Springboard Theater will hold its second annual 24-Hour Play Festival on Saturday, Oct. 29, showcasing five original plays written the night before the performance.
The festival will showcase the acting, directing, writing and producing of DePaul students who will come together to create five original works to be completed within a 24-hour time frame.
“Audiences can expect an extremely wide variety of shows,” said Tori Hanes, one of the five directors. “This year, audiences can look forward to themes like mystery, romantic comedy, horror and sci-fi, just to name a few.”
Hanes directed last year and said some adjustments will be made for this year’s festival, including the addition of a Halloween costume contest for the audience to participate in.
“Last year, we had about half dramas and half comedies, but this year the themes and prompts for the writers have been revamped,” she said. “The stage managers will also have to work with cardboard and other pieces of random materials to make an actual set for their show, which is an entirely new addition for this year.”
The play fest will feature the works of five writers, five directors, five stage managers and a team of actors per each work written, which is the same premise as last year’s first 24-Hour Play Fest.
“We haven’t met with each other, which can be nerve-wracking since it’s next week,” said Mel Sanchez, one of the writers this year. “But that’s all in the idea of the festival. We meet the day before and basically just write a boat ton of plays to be performed.”
The rigid time frame of only 24 hours is the most challenging, yet most rewarding aspect of the production. Hanes said she expects to spend the entire time “stressing out and doing a million things at once,” but what ties the production together is having the seven-person cast and crew take risks and trust in each other.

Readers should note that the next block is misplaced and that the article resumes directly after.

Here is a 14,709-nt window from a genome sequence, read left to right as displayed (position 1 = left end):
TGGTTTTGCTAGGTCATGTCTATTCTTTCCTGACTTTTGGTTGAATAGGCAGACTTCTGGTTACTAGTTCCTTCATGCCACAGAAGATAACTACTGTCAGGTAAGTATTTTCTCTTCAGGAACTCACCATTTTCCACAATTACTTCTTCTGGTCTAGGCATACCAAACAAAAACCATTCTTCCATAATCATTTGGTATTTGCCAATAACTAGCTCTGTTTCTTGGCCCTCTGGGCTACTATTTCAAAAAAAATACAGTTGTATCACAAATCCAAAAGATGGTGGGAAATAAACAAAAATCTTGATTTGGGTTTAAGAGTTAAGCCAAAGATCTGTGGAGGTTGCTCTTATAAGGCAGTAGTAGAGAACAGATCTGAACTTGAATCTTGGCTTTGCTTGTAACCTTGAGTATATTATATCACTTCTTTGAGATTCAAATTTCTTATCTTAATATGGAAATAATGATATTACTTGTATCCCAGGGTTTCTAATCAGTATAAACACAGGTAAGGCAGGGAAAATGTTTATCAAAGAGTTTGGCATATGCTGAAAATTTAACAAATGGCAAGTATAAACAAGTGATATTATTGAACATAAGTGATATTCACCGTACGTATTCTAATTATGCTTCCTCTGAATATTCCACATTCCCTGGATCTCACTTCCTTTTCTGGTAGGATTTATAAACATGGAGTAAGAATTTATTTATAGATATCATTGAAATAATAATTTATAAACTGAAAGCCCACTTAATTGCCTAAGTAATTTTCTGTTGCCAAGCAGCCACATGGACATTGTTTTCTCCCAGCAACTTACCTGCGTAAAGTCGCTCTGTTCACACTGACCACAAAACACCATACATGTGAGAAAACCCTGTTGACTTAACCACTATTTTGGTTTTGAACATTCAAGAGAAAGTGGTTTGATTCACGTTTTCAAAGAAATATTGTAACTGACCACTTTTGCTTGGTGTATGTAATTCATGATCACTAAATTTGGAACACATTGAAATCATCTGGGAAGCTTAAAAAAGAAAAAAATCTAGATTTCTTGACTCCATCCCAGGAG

“Writing, casting, blocking and memorizing a 20-minute play in 24 hours is a nearly impossible task,” Hanes said. “But that challenge is what makes it so unique. You get to witness a lot of risks and improvisation, which is a unique experience regardless of your stance on theater.”
For the new members, the show can be a little nerve-racking.
“I’m a bit nervous to be honest,” Sanchez said. “It’s my first time ever working with Springboard, and I’m excited to get to work with a writing team and to see the finished product as well.”
Peter Bucci, last year’s artistic director of Springboard Theater, will continue his role this year. Bucci said the tasks for the writers and directors are less gimmicky, and more centered around Aristotle’s six elements of drama: plot, character, theme, language, rhythm and spectacle. These six pillars will shape the plays into better-rounded final products.
“This way, the writers are getting something to help them and make the show interesting,” Bucci said. “An example of this is to write a character whom the audience doesn’t know if they can trust.”
Bucci was inspired by a local theater in his hometown of Wakefield, R.I., and decided to carry the tradition with him to Chicago.
“Growing up, it was one event where I truly saw what it means to be a community,” he said. “It brings people together more than months and months of rehearsals for a show can.”
As with many theater productions, the cast and crew expect to become very close during the show process. However, this cast and crew will do so all within a day and night’s work.
“I love how seven people who where a little more than strangers before are able to bond and make original theater in only a day’s time,” Hanes said. “I think the sense of community and support is what makes 24-Hour Play Fest so incredible.”
For Bucci, a big part of his return had to do with the community itself.
“Our community comes through as a theater, and we support one another in every way possible,” Bucci said. “In the theater we have a saying: I will hold you up, I will not let you fall. That is what we do. That is what we should all do. Witness it, be a part of it.”
Springboard’s 24-Hour Play Fest will be held in the DePaul Student Center room 120AB at 7 p.m. on Oct. 29. Tickets will cost $3 for students and $5 for the general public. To stay in the Halloween spirit, a costume contest will be held at the event and the audience member with the best costume will win a jack-o-lantern full of candy.